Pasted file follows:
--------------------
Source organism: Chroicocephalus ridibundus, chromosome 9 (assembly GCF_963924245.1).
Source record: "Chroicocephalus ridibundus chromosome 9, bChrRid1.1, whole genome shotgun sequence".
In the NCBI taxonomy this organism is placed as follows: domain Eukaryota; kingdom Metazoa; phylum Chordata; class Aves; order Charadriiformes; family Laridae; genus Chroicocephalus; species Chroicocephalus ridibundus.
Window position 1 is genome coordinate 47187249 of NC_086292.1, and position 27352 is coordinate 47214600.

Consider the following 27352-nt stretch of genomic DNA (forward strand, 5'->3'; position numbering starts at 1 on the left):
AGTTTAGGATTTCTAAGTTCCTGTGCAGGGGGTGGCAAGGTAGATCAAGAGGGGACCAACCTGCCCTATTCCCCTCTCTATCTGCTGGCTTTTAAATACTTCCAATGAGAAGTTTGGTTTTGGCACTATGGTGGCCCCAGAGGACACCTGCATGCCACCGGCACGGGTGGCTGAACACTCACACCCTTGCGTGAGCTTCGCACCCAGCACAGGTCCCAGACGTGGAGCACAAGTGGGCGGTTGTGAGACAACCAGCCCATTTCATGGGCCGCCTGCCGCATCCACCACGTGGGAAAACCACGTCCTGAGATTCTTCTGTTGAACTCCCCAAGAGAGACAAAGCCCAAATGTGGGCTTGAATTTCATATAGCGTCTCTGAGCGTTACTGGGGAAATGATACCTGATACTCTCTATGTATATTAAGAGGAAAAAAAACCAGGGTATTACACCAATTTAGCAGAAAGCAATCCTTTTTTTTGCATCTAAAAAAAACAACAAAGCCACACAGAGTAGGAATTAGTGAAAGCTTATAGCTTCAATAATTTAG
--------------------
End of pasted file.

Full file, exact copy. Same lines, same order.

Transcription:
Source organism: Chroicocephalus ridibundus, chromosome 9 (assembly GCF_963924245.1).
Source record: "Chroicocephalus ridibundus chromosome 9, bChrRid1.1, whole genome shotgun sequence".
In the NCBI taxonomy this organism is placed as follows: domain Eukaryota; kingdom Metazoa; phylum Chordata; class Aves; order Charadriiformes; family Laridae; genus Chroicocephalus; species Chroicocephalus ridibundus.
Window position 1 is genome coordinate 47187249 of NC_086292.1, and position 27352 is coordinate 47214600.

Consider the following 27352-nt stretch of genomic DNA (forward strand, 5'->3'; position numbering starts at 1 on the left):
AGTTTAGGATTTCTAAGTTCCTGTGCAGGGGGTGGCAAGGTAGATCAAGAGGGGACCAACCTGCCCTATTCCCCTCTCTATCTGCTGGCTTTTAAATACTTCCAATGAGAAGTTTGGTTTTGGCACTATGGTGGCCCCAGAGGACACCTGCATGCCACCGGCACGGGTGGCTGAACACTCACACCCTTGCGTGAGCTTCGCACCCAGCACAGGTCCCAGACGTGGAGCACAAGTGGGCGGTTGTGAGACAACCAGCCCATTTCATGGGCCGCCTGCCGCATCCACCACGTGGGAAAACCACGTCCTGAGATTCTTCTGTTGAACTCCCCAAGAGAGACAAAGCCCAAATGTGGGCTTGAATTTCATATAGCGTCTCTGAGCGTTACTGGGGAAATGATACCTGATACTCTCTATGTATATTAAGAGGAAAAAAAACCAGGGTATTACACCAATTTAGCAGAAAGCAATCCTTTTTTTTGCATCTAAAAAAAACAACAAAGCCACACAGAGTAGGAATTAGTGAAAGCTTATAGCTTCAATAATTTAG